Jōei: Kilns each have their own peculiarities, so even if I give advice to him, it wouldn’t help because our kilns are different. You just have to figure out each kiln’s characteristics on your own. I just fire it from the beginning in an old-fashioned way. I fire it for about 5 hours at around 300 Celsius and then I gradually raise the temperature. My son fires in his own way. There will never be two shīsā with the same color.

Katsushi: Depending on the level of concentration of the oxygen, the celadon (ceramics with a blue-green colored glaze) will change to purple, to a kind of fuchsia pink, to then whitish, and then to red.

Jōei: Gas kilns are like that too, but what causes the most discoloration is the noborigama (connected pottery kilns built on a slope). You use wood for firewood, so you have no idea what it looks like until you take it out of the kiln and look at it.

Katsushi: As my father says, it might be more interesting to use the noborigama for the shīsā. Eventually, I would like to have a noborigama, too.

――I think there are many tourists who would be interested in shīsā as an artifact of Okinawan culture.

Jōei: In Naha, there is a “Big (ufu) Shīsā” that stands more than three meters high in two places – one in front of the Makishi monorail station and one in Tsuboya. We planned this when I was the board chairman of the Tsuboya Ceramics Business Cooperative. When I see tourists taking photos in front of them, I’m really proud of it. It’s said that the face of the shīsā starts looking like the shīsā-chukuyā (the craftsperson who makes the shīsā), so if someone says to you, “Yānkai, kono Shīsā ya nichōssa (This Shīsā looks like you),” then you know you’ve become a full-fledged craftsperson. I’m in my 70s now, but I’m hoping I can still be a shīsā-chukuyā for another 10 years or so.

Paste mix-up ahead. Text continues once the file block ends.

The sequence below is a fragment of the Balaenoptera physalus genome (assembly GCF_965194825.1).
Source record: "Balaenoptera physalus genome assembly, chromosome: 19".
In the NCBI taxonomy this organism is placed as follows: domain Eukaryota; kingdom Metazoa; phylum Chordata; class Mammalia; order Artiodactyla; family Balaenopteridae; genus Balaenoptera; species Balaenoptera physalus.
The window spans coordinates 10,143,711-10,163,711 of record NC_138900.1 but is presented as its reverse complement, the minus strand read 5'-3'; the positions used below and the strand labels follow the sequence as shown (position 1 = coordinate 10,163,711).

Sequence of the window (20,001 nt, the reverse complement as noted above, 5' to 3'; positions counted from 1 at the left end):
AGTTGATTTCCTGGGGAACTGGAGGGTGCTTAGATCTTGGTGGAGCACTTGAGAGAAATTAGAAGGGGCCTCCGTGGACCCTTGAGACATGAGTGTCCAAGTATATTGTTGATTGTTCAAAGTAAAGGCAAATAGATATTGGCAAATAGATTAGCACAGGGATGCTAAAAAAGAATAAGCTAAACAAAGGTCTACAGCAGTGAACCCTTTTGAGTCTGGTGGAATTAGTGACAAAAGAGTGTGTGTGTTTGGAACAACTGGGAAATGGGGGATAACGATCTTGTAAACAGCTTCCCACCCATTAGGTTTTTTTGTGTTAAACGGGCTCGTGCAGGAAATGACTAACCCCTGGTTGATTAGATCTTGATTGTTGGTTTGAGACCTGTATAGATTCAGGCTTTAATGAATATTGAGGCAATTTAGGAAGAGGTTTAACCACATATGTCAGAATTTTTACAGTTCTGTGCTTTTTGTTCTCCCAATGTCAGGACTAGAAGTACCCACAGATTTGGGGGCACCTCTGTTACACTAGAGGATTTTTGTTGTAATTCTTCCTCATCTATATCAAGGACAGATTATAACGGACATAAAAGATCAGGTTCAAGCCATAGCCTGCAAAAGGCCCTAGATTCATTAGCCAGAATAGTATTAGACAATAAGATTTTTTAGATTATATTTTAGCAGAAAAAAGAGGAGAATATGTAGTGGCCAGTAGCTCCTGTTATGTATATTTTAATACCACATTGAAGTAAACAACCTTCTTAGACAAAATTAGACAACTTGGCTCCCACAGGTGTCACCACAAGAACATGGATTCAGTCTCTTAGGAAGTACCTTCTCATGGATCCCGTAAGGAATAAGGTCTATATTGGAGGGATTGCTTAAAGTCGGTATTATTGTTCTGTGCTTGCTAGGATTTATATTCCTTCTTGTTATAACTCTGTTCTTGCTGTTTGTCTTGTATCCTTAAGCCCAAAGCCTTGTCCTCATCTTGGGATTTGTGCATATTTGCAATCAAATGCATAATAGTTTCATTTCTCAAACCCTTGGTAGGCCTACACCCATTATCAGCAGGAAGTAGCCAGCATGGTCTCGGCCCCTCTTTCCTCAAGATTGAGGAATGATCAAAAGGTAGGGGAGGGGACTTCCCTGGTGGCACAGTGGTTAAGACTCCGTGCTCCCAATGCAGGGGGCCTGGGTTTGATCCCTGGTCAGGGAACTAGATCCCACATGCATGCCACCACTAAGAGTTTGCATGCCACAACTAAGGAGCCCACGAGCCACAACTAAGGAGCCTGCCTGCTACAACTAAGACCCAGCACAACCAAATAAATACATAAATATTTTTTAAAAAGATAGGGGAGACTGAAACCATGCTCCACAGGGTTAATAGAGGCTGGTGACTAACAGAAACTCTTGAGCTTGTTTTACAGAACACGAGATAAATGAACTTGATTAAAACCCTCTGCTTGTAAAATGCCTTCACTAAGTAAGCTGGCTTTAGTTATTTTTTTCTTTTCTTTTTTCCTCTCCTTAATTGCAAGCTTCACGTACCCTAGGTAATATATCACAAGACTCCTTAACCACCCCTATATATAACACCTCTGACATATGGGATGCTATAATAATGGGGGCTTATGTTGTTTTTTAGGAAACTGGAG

Katsushi: I think my father is doing good work. He makes shīsā, the guardian deity that protects the family’s peace, and that’s a part of Okinawan culture. There are all sorts of potteries in Okinawa now. There are now more people who are aware of expressing themselves while protecting tradition. If all kinds of people come to Okinawa and become interested in it, we can then start delivering messages to the world from Okinawa. I want the tradition that was born here to continue and keep getting passed on. I hope for all of us, including myself, that even more artists come out who can deliver from and express themselves from Okinawa.

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Jōei Shimabukuro

Profile

He started studying under his father, Jōkei (Shimabukuro Pottery Studio), in 1970. He specializes in creating shīsā using traditional techniques and creates little shīsā to large-scale shīsā and men-shīsā, which can be hung on walls. He is a certified traditional craftsperson.

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Katsushi Shimabukuro

Profile

Completed the Master’s in Ceramics at the Okinawa Prefectural University of Arts in 2001 and founded a studio on Miyagi Island in 2009. Opened Tōbō Gallery Shimairo (“Pottery Studio Gallery Island Color”) on Miyagi Island in 2011. Currently, he is a lecturer at Okinawa Prefectural University of Arts.